However, the organisers insisted they were staying put until the Minister met with an appointed delegation.

    It's understood that meeting is now taking place in the lobby of the Dept of Agriculture, and the farmers have handed a letter to Minister Creed with their demands.

    Getting injunctions against two farmers lifted following the recent beef protests, and better prices for beef are among the main issues.

  • The Agriculture Minister is urging Meat Industry Ireland to reflect on their decision to withdraw from beef talks.

    Talks between all stakeholders involved were due to resume yesterday but MII pulled out because farmers continue to protest at processing plants.

    Meat Industry Ireland says the blockades are forcing some factories to close indefinitely, and says lay-offs will result.

    Minister Michael Creed expressed disappointment at the failure of both sides to meet yesterday evening, and has urged all parties to engage in a positive way for try and resolve the current impasse.

    Minister Creed says it's essential that MII engages with farmers.

    Meanwhile, farmers protesting outside Dawn Meats in Ballyhaunis today say they will stay put, despite demands from Meat Industry Ireland to step away from the factory protests.

  • The Minister for Agriculture has written an open letter to protesting beef farmers asking them to stop their blockades of meat factories.

    It comes after farming organisations widely supported recommendations made at the weekend following talks between all sides in the dispute.

    In his letter, Minister Micheal Creed says the agreement is a compromise and nobody got everything they wanted from the weekend talks.

    He adds that many farmers simply wanted an immediate price increase but it was not legally possible to have that option on the table.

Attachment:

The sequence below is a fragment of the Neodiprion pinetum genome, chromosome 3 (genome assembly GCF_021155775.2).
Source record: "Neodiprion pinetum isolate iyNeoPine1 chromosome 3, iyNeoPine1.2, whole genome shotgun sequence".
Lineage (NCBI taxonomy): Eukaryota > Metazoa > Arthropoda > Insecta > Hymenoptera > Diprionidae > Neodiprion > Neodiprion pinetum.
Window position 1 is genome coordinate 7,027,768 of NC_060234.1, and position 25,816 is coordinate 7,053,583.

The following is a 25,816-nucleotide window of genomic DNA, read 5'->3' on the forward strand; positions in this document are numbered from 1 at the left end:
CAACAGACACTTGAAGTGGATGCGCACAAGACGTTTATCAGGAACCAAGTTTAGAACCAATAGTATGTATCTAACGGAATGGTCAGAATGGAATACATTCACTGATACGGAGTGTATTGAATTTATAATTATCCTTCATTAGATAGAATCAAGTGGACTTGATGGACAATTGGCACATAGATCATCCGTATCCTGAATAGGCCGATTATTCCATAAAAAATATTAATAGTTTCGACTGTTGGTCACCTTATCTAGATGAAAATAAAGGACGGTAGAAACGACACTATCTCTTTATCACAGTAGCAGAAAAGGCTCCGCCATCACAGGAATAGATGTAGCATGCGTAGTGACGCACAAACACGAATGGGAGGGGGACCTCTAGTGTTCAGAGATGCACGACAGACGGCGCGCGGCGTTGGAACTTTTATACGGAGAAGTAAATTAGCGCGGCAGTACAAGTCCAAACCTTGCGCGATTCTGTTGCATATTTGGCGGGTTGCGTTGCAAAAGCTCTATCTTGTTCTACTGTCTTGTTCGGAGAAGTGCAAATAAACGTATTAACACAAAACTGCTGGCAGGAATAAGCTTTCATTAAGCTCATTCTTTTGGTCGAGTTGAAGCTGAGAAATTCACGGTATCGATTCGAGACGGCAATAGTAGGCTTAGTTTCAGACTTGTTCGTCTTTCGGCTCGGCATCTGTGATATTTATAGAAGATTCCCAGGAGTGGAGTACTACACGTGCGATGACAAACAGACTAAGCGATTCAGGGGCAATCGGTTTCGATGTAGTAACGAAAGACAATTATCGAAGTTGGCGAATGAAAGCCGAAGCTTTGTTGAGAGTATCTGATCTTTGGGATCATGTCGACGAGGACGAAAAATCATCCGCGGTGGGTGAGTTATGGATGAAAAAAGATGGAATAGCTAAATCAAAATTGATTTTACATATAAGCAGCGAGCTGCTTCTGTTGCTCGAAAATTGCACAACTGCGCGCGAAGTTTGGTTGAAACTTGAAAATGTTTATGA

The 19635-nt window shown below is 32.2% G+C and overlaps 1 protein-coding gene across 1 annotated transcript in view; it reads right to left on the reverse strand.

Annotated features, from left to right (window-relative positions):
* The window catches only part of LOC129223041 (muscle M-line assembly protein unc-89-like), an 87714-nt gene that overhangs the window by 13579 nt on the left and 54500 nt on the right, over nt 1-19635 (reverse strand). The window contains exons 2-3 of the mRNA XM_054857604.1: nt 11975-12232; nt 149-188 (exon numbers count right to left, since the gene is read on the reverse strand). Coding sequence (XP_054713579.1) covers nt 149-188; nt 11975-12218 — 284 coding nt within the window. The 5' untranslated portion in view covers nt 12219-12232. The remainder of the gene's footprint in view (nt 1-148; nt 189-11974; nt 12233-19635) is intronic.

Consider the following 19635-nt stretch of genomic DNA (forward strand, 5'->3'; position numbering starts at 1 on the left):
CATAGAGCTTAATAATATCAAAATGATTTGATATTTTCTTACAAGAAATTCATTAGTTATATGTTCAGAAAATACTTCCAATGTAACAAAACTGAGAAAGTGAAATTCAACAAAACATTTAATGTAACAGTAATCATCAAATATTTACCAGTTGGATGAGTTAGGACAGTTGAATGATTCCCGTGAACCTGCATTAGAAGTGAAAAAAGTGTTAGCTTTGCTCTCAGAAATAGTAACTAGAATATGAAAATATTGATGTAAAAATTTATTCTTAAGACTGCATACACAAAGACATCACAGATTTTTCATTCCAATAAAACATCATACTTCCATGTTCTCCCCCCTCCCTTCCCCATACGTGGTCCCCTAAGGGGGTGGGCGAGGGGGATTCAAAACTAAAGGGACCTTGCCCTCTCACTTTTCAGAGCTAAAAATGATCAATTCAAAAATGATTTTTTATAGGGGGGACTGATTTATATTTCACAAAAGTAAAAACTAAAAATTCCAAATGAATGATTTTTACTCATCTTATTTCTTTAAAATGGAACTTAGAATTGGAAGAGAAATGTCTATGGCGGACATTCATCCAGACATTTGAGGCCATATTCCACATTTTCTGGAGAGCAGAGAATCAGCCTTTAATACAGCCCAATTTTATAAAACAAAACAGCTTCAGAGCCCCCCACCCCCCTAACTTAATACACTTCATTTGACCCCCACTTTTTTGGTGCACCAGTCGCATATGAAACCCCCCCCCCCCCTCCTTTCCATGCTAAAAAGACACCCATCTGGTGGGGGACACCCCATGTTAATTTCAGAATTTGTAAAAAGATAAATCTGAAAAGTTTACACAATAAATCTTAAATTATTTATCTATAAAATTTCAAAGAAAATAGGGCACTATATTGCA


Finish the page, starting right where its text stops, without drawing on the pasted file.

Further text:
Minister Creed says bonuses have been agreed on and an independent chairperson on the new Beef market taskforce will help implement all the proposals

    He ends by saying everyone has a responsibility  - including protesting farmers who hold the future of the sector in their own hands

  • Talks in the ongoing beef dispute have "successfully concluded", according to the Agriculture Minister.

    Minister Michael Creed said that, after long and detailed negotiations, progress was made on "important initiatives aimed at improving transparency along the supply chain."

    Groups representing farmers and the meat industry agreed on a number of sticking points such as a review of the grid and a review of the criteria for the quality payment system bonus.

    Commitments were also agreed on promotional initiatives for the beef sector and market transparency initiatives.

    However, the Irish Farmer's Association says farmers will be disappointed that there is no increase on the main issue of beef prices.

    Galway-based IFA President Joe Healy said the fact that the talks took place on the pre-condition that price would not be discussed was ignoring the elephant in the room.

    With Brexit just 71 days away, he said strong EU and Government support is urgently required for beef farmers who are in the middle of a severe income crisis.